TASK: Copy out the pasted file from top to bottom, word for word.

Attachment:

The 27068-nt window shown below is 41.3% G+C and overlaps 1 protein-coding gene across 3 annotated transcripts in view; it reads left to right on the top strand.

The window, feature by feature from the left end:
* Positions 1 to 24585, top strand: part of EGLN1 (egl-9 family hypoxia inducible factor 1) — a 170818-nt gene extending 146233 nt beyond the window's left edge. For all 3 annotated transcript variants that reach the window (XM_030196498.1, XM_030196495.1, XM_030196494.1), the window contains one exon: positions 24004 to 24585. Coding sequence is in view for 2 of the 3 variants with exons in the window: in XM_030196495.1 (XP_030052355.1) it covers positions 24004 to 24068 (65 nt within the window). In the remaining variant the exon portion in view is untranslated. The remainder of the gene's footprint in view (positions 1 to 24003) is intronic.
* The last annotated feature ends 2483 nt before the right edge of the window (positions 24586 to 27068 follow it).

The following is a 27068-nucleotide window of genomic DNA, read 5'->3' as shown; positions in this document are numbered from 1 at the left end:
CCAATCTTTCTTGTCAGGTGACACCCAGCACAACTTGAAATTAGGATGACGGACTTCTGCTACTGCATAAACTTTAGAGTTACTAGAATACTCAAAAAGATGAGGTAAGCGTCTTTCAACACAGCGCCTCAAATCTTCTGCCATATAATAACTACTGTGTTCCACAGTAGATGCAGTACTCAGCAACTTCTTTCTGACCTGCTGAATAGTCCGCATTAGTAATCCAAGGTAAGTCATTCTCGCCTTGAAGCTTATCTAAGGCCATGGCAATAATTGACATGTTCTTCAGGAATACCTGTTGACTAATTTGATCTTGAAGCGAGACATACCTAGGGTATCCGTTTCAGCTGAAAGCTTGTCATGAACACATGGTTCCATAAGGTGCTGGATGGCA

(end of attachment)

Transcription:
The 27068-nt window shown below is 41.3% G+C and overlaps 1 protein-coding gene across 3 annotated transcripts in view; it reads left to right on the top strand.

The window, feature by feature from the left end:
* Positions 1 to 24585, top strand: part of EGLN1 (egl-9 family hypoxia inducible factor 1) — a 170818-nt gene extending 146233 nt beyond the window's left edge. For all 3 annotated transcript variants that reach the window (XM_030196498.1, XM_030196495.1, XM_030196494.1), the window contains one exon: positions 24004 to 24585. Coding sequence is in view for 2 of the 3 variants with exons in the window: in XM_030196495.1 (XP_030052355.1) it covers positions 24004 to 24068 (65 nt within the window). In the remaining variant the exon portion in view is untranslated. The remainder of the gene's footprint in view (positions 1 to 24003) is intronic.
* The last annotated feature ends 2483 nt before the right edge of the window (positions 24586 to 27068 follow it).

The following is a 27068-nucleotide window of genomic DNA, read 5'->3' as shown; positions in this document are numbered from 1 at the left end:
CCAATCTTTCTTGTCAGGTGACACCCAGCACAACTTGAAATTAGGATGACGGACTTCTGCTACTGCATAAACTTTAGAGTTACTAGAATACTCAAAAAGATGAGGTAAGCGTCTTTCAACACAGCGCCTCAAATCTTCTGCCATATAATAACTACTGTGTTCCACAGTAGATGCAGTACTCAGCAACTTCTTTCTGACCTGCTGAATAGTCCGCATTAGTAATCCAAGGTAAGTCATTCTCGCCTTGAAGCTTATCTAAGGCCATGGCAATAATTGACATGTTCTTCAGGAATACCTGTTGACTAATTTGATCTTGAAGCGAGACATACCTAGGGTATCCGTTTCAGCTGAAAGCTTGTCATGAACACATGGTTCCATAAGGTGCTGGATGGCA